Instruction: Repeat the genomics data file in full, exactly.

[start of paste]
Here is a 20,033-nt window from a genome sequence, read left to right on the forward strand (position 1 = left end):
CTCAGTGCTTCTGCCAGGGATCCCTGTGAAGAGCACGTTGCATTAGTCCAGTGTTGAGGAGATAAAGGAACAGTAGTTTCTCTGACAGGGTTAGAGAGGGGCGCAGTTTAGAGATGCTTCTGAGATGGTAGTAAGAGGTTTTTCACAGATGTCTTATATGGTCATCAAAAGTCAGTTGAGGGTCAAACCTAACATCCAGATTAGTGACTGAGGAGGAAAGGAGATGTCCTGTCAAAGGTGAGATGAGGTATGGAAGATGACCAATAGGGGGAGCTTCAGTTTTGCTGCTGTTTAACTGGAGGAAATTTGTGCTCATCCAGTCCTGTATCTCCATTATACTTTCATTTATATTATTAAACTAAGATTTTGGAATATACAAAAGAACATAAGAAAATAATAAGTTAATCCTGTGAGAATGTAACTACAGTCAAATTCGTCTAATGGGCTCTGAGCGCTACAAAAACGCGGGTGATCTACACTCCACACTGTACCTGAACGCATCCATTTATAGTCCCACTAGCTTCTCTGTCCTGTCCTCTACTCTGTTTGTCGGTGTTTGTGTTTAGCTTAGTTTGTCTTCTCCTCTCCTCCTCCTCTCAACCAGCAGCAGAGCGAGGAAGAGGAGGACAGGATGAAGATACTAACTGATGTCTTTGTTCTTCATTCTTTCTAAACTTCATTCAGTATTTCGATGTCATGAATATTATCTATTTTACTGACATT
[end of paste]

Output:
Here is a 20,033-nt window from a genome sequence, read left to right on the forward strand (position 1 = left end):
CTCAGTGCTTCTGCCAGGGATCCCTGTGAAGAGCACGTTGCATTAGTCCAGTGTTGAGGAGATAAAGGAACAGTAGTTTCTCTGACAGGGTTAGAGAGGGGCGCAGTTTAGAGATGCTTCTGAGATGGTAGTAAGAGGTTTTTCACAGATGTCTTATATGGTCATCAAAAGTCAGTTGAGGGTCAAACCTAACATCCAGATTAGTGACTGAGGAGGAAAGGAGATGTCCTGTCAAAGGTGAGATGAGGTATGGAAGATGACCAATAGGGGGAGCTTCAGTTTTGCTGCTGTTTAACTGGAGGAAATTTGTGCTCATCCAGTCCTGTATCTCCATTATACTTTCATTTATATTATTAAACTAAGATTTTGGAATATACAAAAGAACATAAGAAAATAATAAGTTAATCCTGTGAGAATGTAACTACAGTCAAATTCGTCTAATGGGCTCTGAGCGCTACAAAAACGCGGGTGATCTACACTCCACACTGTACCTGAACGCATCCATTTATAGTCCCACTAGCTTCTCTGTCCTGTCCTCTACTCTGTTTGTCGGTGTTTGTGTTTAGCTTAGTTTGTCTTCTCCTCTCCTCCTCCTCTCAACCAGCAGCAGAGCGAGGAAGAGGAGGACAGGATGAAGATACTAACTGATGTCTTTGTTCTTCATTCTTTCTAAACTTCATTCAGTATTTCGATGTCATGAATATTATCTATTTTACTGACATT